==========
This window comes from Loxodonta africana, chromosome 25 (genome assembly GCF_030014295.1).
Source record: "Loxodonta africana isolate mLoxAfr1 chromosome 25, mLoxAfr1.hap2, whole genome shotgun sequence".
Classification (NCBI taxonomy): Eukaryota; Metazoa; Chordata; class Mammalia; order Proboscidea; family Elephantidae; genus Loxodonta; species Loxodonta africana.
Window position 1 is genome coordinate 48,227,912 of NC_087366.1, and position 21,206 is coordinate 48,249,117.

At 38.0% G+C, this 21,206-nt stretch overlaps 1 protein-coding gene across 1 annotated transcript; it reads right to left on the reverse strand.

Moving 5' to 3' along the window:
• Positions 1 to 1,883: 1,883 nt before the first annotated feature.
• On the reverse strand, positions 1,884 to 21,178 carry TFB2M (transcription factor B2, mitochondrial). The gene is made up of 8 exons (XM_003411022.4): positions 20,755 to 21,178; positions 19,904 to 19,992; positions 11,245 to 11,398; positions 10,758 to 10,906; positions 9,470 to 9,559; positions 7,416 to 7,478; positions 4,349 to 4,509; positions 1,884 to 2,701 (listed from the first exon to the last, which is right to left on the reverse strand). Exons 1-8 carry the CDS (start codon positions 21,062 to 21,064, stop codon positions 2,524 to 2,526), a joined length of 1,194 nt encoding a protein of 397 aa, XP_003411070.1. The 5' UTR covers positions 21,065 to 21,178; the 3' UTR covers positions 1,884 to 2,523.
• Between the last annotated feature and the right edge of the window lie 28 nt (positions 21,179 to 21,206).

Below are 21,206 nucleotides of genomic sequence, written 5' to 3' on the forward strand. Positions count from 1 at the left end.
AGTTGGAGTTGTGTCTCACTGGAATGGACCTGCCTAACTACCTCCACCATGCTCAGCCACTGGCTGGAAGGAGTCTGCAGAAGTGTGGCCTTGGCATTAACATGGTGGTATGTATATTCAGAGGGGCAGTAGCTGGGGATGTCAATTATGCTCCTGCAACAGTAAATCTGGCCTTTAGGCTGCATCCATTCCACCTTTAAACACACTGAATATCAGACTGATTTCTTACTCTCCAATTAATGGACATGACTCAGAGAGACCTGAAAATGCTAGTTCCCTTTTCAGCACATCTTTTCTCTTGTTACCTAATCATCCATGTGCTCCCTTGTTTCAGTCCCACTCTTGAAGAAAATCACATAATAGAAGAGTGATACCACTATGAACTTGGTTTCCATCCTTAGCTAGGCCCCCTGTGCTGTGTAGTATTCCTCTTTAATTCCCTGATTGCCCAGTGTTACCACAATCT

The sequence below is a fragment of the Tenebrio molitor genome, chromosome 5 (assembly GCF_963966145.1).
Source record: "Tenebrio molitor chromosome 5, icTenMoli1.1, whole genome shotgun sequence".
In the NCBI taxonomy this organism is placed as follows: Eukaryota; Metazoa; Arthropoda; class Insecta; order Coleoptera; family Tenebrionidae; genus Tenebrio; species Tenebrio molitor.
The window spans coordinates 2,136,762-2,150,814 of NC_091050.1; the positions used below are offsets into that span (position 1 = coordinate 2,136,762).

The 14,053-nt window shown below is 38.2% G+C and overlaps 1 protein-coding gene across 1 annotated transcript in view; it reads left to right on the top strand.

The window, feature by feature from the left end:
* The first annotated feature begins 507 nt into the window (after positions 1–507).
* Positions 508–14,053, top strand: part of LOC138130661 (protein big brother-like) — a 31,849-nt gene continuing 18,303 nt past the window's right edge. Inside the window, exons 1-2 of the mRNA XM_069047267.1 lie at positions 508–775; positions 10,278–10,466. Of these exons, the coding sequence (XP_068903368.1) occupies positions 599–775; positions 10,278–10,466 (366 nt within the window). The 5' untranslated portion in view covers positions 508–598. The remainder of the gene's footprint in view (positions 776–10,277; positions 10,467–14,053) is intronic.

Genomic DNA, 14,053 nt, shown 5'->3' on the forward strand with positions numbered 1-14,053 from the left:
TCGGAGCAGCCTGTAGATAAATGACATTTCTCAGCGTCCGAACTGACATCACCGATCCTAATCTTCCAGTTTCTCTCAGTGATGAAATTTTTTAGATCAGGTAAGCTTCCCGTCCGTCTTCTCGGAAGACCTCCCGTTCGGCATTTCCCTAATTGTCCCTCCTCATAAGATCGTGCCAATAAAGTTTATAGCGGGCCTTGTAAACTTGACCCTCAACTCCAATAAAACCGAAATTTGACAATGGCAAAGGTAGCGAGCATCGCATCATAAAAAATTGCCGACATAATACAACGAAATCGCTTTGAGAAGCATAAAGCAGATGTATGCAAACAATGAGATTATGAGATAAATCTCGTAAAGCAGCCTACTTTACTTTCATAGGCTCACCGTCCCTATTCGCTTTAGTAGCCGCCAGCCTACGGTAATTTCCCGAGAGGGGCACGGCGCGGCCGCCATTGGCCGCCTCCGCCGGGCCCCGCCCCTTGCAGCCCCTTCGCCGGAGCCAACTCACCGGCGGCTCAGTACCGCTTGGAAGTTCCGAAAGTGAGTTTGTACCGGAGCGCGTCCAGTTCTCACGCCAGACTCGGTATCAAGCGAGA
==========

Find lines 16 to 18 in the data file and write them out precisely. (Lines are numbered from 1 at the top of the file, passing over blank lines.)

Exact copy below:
The 14,053-nt window shown below is 38.2% G+C and overlaps 1 protein-coding gene across 1 annotated transcript in view; it reads left to right on the top strand.

The window, feature by feature from the left end:
* The first annotated feature begins 507 nt into the window (after positions 1–507).